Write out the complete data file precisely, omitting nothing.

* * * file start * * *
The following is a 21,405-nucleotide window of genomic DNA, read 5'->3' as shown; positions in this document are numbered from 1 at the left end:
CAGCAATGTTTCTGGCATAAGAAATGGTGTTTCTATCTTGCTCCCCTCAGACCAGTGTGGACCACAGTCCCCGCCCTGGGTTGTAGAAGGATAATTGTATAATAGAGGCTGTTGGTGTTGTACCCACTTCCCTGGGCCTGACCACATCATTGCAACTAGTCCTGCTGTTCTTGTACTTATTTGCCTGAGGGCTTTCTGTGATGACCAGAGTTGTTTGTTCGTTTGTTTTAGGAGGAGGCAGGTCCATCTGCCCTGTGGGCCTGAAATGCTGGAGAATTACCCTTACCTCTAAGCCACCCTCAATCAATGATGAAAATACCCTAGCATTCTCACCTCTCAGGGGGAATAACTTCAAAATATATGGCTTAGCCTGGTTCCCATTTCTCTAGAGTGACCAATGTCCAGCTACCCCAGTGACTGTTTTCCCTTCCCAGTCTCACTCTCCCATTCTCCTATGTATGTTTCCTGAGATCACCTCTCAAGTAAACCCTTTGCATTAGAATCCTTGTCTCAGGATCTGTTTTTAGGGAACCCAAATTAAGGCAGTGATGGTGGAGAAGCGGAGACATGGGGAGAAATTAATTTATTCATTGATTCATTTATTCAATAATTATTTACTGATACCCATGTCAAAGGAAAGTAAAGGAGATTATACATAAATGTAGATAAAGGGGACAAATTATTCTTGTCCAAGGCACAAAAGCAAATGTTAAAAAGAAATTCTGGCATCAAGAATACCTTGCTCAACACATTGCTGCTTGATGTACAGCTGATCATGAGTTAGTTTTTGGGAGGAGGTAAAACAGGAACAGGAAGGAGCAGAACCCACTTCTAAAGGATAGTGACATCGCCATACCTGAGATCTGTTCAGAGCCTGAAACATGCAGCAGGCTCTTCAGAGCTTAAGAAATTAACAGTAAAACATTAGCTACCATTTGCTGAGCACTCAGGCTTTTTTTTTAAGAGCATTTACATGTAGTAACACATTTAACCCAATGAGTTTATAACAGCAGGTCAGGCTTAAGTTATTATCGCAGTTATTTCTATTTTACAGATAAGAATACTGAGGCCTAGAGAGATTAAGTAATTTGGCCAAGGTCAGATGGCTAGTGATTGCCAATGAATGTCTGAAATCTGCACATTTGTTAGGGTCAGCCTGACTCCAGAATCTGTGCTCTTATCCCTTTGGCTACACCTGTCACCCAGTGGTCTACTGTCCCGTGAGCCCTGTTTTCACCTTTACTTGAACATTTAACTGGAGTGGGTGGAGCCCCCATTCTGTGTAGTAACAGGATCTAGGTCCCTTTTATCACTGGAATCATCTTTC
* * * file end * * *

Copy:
The following is a 21,405-nucleotide window of genomic DNA, read 5'->3' as shown; positions in this document are numbered from 1 at the left end:
CAGCAATGTTTCTGGCATAAGAAATGGTGTTTCTATCTTGCTCCCCTCAGACCAGTGTGGACCACAGTCCCCGCCCTGGGTTGTAGAAGGATAATTGTATAATAGAGGCTGTTGGTGTTGTACCCACTTCCCTGGGCCTGACCACATCATTGCAACTAGTCCTGCTGTTCTTGTACTTATTTGCCTGAGGGCTTTCTGTGATGACCAGAGTTGTTTGTTCGTTTGTTTTAGGAGGAGGCAGGTCCATCTGCCCTGTGGGCCTGAAATGCTGGAGAATTACCCTTACCTCTAAGCCACCCTCAATCAATGATGAAAATACCCTAGCATTCTCACCTCTCAGGGGGAATAACTTCAAAATATATGGCTTAGCCTGGTTCCCATTTCTCTAGAGTGACCAATGTCCAGCTACCCCAGTGACTGTTTTCCCTTCCCAGTCTCACTCTCCCATTCTCCTATGTATGTTTCCTGAGATCACCTCTCAAGTAAACCCTTTGCATTAGAATCCTTGTCTCAGGATCTGTTTTTAGGGAACCCAAATTAAGGCAGTGATGGTGGAGAAGCGGAGACATGGGGAGAAATTAATTTATTCATTGATTCATTTATTCAATAATTATTTACTGATACCCATGTCAAAGGAAAGTAAAGGAGATTATACATAAATGTAGATAAAGGGGACAAATTATTCTTGTCCAAGGCACAAAAGCAAATGTTAAAAAGAAATTCTGGCATCAAGAATACCTTGCTCAACACATTGCTGCTTGATGTACAGCTGATCATGAGTTAGTTTTTGGGAGGAGGTAAAACAGGAACAGGAAGGAGCAGAACCCACTTCTAAAGGATAGTGACATCGCCATACCTGAGATCTGTTCAGAGCCTGAAACATGCAGCAGGCTCTTCAGAGCTTAAGAAATTAACAGTAAAACATTAGCTACCATTTGCTGAGCACTCAGGCTTTTTTTTTAAGAGCATTTACATGTAGTAACACATTTAACCCAATGAGTTTATAACAGCAGGTCAGGCTTAAGTTATTATCGCAGTTATTTCTATTTTACAGATAAGAATACTGAGGCCTAGAGAGATTAAGTAATTTGGCCAAGGTCAGATGGCTAGTGATTGCCAATGAATGTCTGAAATCTGCACATTTGTTAGGGTCAGCCTGACTCCAGAATCTGTGCTCTTATCCCTTTGGCTACACCTGTCACCCAGTGGTCTACTGTCCCGTGAGCCCTGTTTTCACCTTTACTTGAACATTTAACTGGAGTGGGTGGAGCCCCCATTCTGTGTAGTAACAGGATCTAGGTCCCTTTTATCACTGGAATCATCTTTC